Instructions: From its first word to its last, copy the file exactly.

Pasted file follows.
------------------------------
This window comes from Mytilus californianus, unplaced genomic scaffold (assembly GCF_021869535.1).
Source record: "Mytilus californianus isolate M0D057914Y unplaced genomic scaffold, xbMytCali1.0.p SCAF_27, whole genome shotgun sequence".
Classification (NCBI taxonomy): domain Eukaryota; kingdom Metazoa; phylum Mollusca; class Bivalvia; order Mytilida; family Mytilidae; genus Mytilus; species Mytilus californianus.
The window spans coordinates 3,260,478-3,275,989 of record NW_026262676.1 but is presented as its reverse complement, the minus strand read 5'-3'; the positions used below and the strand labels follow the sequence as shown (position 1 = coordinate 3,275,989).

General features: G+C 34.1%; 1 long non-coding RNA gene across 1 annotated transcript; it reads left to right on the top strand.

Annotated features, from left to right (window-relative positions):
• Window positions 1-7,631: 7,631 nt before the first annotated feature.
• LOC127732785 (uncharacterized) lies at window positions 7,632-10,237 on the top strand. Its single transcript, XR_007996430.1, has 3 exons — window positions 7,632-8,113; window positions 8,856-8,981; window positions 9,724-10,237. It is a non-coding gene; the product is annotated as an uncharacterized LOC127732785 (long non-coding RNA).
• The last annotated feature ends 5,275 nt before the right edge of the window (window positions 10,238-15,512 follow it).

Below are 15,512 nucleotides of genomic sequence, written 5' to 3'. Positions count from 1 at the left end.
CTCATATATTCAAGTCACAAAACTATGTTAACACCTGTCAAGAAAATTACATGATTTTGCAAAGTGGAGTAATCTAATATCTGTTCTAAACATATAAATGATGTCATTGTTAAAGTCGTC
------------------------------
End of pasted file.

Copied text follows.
This window comes from Mytilus californianus, unplaced genomic scaffold (assembly GCF_021869535.1).
Source record: "Mytilus californianus isolate M0D057914Y unplaced genomic scaffold, xbMytCali1.0.p SCAF_27, whole genome shotgun sequence".
Classification (NCBI taxonomy): domain Eukaryota; kingdom Metazoa; phylum Mollusca; class Bivalvia; order Mytilida; family Mytilidae; genus Mytilus; species Mytilus californianus.
The window spans coordinates 3,260,478-3,275,989 of record NW_026262676.1 but is presented as its reverse complement, the minus strand read 5'-3'; the positions used below and the strand labels follow the sequence as shown (position 1 = coordinate 3,275,989).

General features: G+C 34.1%; 1 long non-coding RNA gene across 1 annotated transcript; it reads left to right on the top strand.

Annotated features, from left to right (window-relative positions):
• Window positions 1-7,631: 7,631 nt before the first annotated feature.
• LOC127732785 (uncharacterized) lies at window positions 7,632-10,237 on the top strand. Its single transcript, XR_007996430.1, has 3 exons — window positions 7,632-8,113; window positions 8,856-8,981; window positions 9,724-10,237. It is a non-coding gene; the product is annotated as an uncharacterized LOC127732785 (long non-coding RNA).
• The last annotated feature ends 5,275 nt before the right edge of the window (window positions 10,238-15,512 follow it).

Below are 15,512 nucleotides of genomic sequence, written 5' to 3'. Positions count from 1 at the left end.
CTCATATATTCAAGTCACAAAACTATGTTAACACCTGTCAAGAAAATTACATGATTTTGCAAAGTGGAGTAATCTAATATCTGTTCTAAACATATAAATGATGTCATTGTTAAAGTCGTC